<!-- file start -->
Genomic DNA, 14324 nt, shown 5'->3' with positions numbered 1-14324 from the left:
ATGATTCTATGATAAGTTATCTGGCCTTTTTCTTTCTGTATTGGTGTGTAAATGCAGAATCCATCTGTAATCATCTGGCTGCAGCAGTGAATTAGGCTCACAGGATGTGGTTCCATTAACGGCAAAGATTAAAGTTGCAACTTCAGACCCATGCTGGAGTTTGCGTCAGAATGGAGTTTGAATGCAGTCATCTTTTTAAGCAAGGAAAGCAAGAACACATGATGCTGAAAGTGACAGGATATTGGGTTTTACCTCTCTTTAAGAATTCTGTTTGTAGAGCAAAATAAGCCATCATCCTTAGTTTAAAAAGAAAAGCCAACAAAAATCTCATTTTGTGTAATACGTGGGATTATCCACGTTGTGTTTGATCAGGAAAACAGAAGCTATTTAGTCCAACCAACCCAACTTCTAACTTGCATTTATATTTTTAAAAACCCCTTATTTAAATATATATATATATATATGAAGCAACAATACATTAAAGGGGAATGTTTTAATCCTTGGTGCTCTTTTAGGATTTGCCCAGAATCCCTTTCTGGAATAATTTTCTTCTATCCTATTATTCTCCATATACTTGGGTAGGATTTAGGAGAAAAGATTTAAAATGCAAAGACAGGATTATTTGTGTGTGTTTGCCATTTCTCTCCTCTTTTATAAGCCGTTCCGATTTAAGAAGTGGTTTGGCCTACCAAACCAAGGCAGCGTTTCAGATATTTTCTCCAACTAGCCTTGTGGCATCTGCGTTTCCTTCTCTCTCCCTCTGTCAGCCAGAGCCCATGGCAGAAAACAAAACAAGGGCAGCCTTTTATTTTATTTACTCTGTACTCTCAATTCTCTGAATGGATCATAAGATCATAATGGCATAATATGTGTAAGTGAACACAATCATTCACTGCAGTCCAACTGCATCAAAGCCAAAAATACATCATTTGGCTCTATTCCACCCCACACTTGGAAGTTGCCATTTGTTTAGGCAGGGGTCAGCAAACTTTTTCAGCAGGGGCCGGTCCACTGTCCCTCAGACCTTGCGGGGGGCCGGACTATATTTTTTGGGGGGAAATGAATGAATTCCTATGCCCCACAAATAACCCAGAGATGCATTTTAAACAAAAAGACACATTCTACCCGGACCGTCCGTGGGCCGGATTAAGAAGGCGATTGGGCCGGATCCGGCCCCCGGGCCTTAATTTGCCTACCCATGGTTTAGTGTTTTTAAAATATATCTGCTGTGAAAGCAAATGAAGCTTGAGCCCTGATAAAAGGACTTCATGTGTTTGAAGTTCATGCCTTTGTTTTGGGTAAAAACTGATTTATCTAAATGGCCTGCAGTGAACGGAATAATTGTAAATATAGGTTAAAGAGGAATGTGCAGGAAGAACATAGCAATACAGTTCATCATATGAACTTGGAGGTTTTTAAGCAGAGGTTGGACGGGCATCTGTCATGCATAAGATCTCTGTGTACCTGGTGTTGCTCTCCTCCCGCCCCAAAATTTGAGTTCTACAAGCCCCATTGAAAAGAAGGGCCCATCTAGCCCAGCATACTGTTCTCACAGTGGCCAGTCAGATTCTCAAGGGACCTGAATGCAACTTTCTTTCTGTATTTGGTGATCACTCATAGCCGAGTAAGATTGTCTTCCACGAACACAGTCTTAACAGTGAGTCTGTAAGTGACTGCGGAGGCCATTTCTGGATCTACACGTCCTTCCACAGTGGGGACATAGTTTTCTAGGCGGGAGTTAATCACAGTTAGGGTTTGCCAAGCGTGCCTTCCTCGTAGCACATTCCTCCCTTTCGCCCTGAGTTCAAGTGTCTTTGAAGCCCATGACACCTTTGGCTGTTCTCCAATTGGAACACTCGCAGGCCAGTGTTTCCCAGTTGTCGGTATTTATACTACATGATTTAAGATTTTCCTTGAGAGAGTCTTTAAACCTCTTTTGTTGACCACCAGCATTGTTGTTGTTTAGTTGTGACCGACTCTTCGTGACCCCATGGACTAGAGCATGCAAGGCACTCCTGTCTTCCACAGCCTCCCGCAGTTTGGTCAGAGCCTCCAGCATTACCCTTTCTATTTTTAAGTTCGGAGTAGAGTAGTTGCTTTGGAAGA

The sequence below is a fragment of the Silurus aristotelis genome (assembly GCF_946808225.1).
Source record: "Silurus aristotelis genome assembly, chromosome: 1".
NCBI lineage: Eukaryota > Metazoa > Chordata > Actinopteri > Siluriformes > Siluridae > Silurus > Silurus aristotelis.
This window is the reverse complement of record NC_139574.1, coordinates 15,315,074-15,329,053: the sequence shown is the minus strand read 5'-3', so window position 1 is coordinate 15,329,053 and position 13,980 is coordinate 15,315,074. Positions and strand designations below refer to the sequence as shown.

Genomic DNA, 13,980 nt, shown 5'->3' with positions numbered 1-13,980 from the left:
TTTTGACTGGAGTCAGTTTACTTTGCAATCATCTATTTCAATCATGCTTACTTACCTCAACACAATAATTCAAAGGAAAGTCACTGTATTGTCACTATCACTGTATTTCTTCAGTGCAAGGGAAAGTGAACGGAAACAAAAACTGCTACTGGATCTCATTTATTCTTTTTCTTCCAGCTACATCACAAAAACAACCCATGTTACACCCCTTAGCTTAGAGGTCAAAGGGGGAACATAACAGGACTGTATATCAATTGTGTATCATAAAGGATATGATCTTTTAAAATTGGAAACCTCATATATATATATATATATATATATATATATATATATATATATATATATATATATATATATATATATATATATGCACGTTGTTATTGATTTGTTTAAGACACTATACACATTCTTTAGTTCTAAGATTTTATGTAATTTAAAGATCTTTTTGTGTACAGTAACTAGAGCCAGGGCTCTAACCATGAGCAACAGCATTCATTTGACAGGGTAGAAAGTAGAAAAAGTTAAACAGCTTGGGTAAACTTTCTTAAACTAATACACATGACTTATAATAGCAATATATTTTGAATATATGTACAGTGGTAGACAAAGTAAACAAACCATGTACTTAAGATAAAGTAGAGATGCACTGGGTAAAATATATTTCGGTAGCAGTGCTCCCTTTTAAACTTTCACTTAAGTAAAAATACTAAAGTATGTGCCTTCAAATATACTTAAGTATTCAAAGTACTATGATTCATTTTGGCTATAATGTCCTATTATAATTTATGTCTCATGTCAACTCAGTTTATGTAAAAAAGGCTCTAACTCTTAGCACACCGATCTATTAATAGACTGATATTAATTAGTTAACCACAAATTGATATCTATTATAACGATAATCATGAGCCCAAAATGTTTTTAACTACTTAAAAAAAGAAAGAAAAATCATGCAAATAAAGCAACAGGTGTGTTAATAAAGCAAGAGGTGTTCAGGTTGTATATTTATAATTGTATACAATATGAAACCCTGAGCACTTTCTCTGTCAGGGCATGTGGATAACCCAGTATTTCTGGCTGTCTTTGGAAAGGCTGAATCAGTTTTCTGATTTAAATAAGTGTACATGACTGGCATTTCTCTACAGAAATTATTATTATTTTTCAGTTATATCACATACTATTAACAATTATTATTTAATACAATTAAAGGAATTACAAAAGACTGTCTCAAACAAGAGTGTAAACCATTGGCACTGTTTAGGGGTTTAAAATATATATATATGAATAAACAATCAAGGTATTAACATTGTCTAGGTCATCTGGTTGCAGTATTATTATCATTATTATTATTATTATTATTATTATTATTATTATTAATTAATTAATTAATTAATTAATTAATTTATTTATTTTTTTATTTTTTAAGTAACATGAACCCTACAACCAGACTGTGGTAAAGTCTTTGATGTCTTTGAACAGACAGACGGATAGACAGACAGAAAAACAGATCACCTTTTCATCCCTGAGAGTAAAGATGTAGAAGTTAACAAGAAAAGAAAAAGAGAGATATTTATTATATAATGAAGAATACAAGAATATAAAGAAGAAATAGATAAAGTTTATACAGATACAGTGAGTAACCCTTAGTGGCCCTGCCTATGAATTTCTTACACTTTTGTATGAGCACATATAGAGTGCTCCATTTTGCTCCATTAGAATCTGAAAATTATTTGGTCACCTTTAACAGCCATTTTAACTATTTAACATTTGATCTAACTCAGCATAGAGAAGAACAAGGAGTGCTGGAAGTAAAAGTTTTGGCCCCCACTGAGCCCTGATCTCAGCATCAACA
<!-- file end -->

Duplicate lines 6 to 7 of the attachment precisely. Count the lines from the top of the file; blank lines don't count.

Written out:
This window is the reverse complement of record NC_139574.1, coordinates 15,315,074-15,329,053: the sequence shown is the minus strand read 5'-3', so window position 1 is coordinate 15,329,053 and position 13,980 is coordinate 15,315,074. Positions and strand designations below refer to the sequence as shown.

Genomic DNA, 13,980 nt, shown 5'->3' with positions numbered 1-13,980 from the left: